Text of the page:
Electronic commerce (EC) has allowed business organizations to enhance their economic growth, improve efficiency and effectiveness, keep inventories lean, and reduce cost. More and more companies go online to conduct business transactions using the Internet and Web technology. Research indicates that EC will continue to grow, and the number of Internet users worldwide reached over 1.57 billion as February 2009 (http://internetworldstats.com, 2009). Thus, more than one fifth of the total world population uses the Internet. And this penetration is rapidly increasing, with broadband connections having grown from 55% in early 2008 and 47% in 2007. Indeed, EC is now a reality of our daily lives. Intuitively, companies need to ensure that their Web presence is accessible and acceptable to this huge market to maintain future profitability.
Usability is one prominent measure of accessibility and acceptability. Usability has been studied extensively in both the human-computer interaction discipline (e.g., Palmer, 2002; Kepuska, Gurbuz, Rodriguez, Fiore, Carstens, Converse, & Metcalf, 2008) and in the electronic commerce area (Agarwal & Venkatesh, 2002; Eighmey & McCord, 1998; Massy, Khatri, & MontoyaWeiss, 2007; Nielsen, 2000; Palmer & Griffith, 1998; Venkatesh & Agarwal, 2006; Venkatesh, Morris, Davis, & Davis, 2003). Although the Web provides an opportunity for a firm to offer a unique and satisfying experience to its visitors, developing a user friendly Web site is not a simple task. One of the critical challenges facing businesses today is to develop a Web site that is not only compelling for the visitors, but is also able to serve the goals of the business as well. A major business goal of EC is Web site usage, which can be measured by number of visitors, time per visitor, and page views a site receives. None of the research on Web site usability has examined the relationship between what is deemed a usable site and usage of that site. The purpose of this research is to rate Fortune 500 retail Web sites' usability given previous guidelines, and then cross-reference whether the usability of the sites, as rated by survey respondents, correlates with usage of the sites. The research will present empirical usability results obtained from users of operating retail Web sites, and will compare that to Web site usage data from Nielsen Online.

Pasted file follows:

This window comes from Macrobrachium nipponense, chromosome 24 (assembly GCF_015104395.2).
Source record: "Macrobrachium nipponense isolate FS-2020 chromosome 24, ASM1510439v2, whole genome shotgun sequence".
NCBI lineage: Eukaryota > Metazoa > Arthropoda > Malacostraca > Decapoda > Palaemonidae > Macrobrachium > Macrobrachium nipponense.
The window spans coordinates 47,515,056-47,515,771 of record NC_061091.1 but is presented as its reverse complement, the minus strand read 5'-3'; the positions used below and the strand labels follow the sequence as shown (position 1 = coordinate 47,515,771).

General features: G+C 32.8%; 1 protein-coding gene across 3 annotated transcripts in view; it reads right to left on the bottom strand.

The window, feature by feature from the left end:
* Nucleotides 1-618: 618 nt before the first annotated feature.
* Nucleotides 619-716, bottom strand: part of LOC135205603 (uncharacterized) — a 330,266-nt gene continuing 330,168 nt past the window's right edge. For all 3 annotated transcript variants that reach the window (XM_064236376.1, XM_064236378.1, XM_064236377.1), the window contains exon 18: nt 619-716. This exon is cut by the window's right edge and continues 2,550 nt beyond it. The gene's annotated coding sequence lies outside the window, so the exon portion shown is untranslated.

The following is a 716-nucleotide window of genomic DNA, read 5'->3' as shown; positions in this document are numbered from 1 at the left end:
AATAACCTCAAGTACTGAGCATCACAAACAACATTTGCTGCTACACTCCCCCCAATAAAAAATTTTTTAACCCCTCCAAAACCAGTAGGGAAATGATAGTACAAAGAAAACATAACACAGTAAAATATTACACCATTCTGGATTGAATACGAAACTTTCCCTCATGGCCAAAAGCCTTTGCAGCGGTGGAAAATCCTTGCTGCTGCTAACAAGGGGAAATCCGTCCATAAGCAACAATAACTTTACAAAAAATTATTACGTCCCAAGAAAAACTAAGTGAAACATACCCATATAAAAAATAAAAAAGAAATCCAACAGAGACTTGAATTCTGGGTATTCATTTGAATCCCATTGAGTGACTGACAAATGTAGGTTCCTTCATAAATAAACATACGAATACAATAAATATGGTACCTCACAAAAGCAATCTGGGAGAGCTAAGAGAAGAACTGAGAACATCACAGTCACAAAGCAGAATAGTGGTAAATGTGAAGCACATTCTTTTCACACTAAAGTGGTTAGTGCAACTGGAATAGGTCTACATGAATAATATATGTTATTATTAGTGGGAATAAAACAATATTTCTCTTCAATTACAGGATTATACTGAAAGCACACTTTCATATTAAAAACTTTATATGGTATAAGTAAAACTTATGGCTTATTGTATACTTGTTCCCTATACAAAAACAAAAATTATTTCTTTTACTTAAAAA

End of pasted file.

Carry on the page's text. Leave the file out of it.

Usability of a Web site is a characteristic business professional and academic researchers have long realized to be important (Agarwal & Venkatesh, 2002; Massy et al., 2007; Palmer, 2002; Post, Kagan, & Sigman, 2009; Venkatesh & Agarwal, 2006; Venkatesh & Ramesh, 2006). Usability has been conceptually defined and operationally measured in different ways. This paper adopts the ISO 9241 definition of usability - "The extent to which a product or a service can be used by specified users to achieve specified goals with effectiveness, efficiency, and satisfaction in a specified context of use." The purpose of usability research is to understand how to design and engineer more usable Web sites in an attempt to identify a set of principles and common practices that will ensure usability is an outcome of system design. In the context of Web site design, Nielsen (2000) claimed that usability engineering is the key to successfully conducting commercial Web site design and argued that a business firm that does not pay enough attention to this aspect is not likely to generate sustainable traffic to its Web site or, even if visitors stop by, the site will lack the crucial attribute of "stickiness", or usage, which often translates into customers.
Therefore, as mentioned, the topic of usability has been studied in both human computer interaction literature (e.g., Palmer, 2002) and information systems literature (e.g., Green & Pearson, 2009; Venkatesh & Agarwal, 2006) . Prior research has proposed multiple factors by which the usability of Web sites may be assessed. …